When a person passes away without an estate plan, or even with a Last Will and Testament, the estate must go through a process known as Probate before assets can be distributed. Probate is often a frustrating, time-consuming and needlessly expensive process. It is also open to the public.
Perhaps you are wondering what is required to probate an estate? While every situation is different, here is what is involved in a “typical” probate:
- Filing a petition with the probate court
- Notice to heirs named in the Will or, if there is no Will, to statutory heirs
- Petition to appoint an Executor (if there is a Will) or an Administrator
- Inventory and appraisal of all estate assets
- Payment of estate debt to creditors
- Sale of estate assets
- Payment of estate taxes
- Final distribution of assets to heirs
There is much to be done, and accomplishing all of it would be difficult in and of itself. When you factor in the grief that accompanies the loss of a loved one, the situation can seem overwhelming. If you are facing the prospect of probating an estate, our Virginia probate lawyers can guide you through the process compassionately and efficiently. Remember—you are not alone during this difficult time. We are here to assist you. Contact us today for a personal meeting.
Virginia Trust Administration Lawyers
Many people are under the mistaken impression that once a trust has been created and funded, it will just go into effect automatically when the time comes. However, when a loved one passes away with a trust in place (or one created under a will), many steps must be taken to ensure the trustmaker’s wishes are carried out and the estate properly administered. These steps include filings with the court, state taxing authorities, and the Internal Revenue Service. Certain people also need to be notified in accordance with law. Then, the “executor” or “trustee” is responsible for opening bank accounts, settling creditor claims, paying the decedent’s final expenses, arranging for the sale of assets—all while making sure that proper accounting is maintained and provided to the beneficiaries of the trust.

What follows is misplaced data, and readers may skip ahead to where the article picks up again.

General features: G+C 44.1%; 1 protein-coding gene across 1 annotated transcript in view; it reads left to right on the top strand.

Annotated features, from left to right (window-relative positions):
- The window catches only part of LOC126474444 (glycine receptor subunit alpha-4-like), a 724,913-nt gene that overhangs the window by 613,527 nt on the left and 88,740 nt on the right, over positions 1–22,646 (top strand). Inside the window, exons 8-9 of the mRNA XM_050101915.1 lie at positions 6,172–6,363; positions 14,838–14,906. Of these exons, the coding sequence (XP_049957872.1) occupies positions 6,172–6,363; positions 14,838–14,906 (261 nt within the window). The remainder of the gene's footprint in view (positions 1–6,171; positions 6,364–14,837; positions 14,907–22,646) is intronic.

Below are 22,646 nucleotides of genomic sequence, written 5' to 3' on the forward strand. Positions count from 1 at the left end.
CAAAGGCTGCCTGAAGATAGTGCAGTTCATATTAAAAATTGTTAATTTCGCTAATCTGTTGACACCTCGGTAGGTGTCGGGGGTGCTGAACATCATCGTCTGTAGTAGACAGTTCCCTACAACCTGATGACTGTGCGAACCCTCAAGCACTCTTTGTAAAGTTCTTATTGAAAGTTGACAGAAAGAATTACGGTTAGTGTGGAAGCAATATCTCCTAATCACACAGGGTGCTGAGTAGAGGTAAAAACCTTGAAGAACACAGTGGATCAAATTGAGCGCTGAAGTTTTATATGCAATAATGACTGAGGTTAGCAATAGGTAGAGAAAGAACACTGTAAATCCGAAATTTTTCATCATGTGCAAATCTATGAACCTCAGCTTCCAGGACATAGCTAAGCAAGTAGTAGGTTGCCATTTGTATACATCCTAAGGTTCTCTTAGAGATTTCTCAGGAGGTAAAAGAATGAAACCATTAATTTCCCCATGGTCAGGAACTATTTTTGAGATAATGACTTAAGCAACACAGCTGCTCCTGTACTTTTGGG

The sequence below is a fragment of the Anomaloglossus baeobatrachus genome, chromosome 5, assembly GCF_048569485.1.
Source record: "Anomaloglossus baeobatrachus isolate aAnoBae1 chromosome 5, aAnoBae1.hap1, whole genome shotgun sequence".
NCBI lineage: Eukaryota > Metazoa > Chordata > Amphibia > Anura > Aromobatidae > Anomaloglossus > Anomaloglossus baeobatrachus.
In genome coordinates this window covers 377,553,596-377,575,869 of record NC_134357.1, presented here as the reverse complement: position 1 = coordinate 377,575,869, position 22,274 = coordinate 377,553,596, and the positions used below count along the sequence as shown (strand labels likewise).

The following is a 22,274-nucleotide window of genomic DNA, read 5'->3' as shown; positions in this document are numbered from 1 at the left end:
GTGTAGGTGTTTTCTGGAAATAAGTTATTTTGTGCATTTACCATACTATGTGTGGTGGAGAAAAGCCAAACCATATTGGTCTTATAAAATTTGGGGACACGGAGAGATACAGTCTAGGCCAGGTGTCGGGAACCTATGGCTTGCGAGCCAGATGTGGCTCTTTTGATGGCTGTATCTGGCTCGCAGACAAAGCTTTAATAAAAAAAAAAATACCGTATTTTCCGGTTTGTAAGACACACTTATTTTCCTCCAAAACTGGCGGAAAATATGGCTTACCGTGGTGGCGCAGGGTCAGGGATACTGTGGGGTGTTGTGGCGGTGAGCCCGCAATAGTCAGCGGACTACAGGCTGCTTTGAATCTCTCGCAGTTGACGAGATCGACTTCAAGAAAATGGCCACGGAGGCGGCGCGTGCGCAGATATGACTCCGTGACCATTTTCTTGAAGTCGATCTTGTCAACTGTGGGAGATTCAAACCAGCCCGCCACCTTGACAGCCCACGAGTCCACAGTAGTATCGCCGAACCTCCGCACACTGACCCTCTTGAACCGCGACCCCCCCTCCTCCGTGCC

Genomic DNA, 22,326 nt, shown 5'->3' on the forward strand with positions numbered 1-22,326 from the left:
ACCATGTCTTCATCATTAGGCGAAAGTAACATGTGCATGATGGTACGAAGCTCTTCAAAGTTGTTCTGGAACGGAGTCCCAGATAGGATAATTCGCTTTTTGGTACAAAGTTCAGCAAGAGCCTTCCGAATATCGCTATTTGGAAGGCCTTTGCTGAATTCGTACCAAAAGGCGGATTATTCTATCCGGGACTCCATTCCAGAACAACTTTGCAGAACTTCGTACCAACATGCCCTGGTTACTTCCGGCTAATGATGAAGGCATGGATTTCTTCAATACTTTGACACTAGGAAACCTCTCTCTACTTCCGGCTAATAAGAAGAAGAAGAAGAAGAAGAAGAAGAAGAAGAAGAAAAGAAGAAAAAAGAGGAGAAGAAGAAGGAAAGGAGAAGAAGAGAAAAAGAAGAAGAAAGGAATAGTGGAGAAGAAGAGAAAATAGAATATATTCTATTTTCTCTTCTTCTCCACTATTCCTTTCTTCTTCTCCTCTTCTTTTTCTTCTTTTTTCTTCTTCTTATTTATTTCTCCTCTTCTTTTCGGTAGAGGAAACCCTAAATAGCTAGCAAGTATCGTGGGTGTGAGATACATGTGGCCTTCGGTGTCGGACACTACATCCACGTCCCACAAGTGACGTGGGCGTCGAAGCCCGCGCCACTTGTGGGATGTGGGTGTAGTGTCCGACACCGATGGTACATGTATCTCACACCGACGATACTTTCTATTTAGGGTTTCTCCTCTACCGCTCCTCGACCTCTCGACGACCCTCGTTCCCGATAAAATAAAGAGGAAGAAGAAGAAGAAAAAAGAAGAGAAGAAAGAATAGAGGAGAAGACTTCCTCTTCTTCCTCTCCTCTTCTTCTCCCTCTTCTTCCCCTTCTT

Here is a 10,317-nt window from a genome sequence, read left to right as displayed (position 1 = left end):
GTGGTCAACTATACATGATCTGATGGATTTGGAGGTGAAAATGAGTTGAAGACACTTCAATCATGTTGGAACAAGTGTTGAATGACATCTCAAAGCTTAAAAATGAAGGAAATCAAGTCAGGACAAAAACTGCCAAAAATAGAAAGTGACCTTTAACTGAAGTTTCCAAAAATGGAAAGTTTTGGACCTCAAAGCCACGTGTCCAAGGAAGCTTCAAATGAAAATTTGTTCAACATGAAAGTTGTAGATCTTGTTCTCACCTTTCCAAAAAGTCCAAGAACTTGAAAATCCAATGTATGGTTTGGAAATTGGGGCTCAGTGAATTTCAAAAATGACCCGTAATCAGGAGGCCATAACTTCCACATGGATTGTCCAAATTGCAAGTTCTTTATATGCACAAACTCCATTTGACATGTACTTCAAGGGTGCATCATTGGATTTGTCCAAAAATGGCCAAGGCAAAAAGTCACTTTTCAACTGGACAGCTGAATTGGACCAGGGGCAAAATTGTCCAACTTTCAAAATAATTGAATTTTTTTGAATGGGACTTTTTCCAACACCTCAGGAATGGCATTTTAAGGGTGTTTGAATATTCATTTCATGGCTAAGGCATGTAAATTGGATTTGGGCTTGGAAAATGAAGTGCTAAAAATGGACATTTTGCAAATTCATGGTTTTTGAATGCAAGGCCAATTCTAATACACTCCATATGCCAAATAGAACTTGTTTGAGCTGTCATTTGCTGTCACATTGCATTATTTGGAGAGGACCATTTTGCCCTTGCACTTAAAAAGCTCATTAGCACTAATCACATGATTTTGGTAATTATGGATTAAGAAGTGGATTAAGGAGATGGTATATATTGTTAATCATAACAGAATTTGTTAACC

It is important to note that failing to properly administer a trust can have serious legal and financial consequences for the trustee or executor. This is why the decision to take on this duty should not be taken lightly. We can explain the risks to you, and if you decide to serve as executor or trustee, guide you through every step of the process. We can also work closely with your existing fiduciaries and personal representatives to ensure the directives of the trust are carried out to the letter. If you decide not to accept the role of trustee or executor, we can help you select the ideal person or persons.
Contact our Virginia trust administration lawyers today to discuss your particular concerns and goals. We understand what you are going through during this difficult time and welcome the opportunity to make the process as stress-free as possible.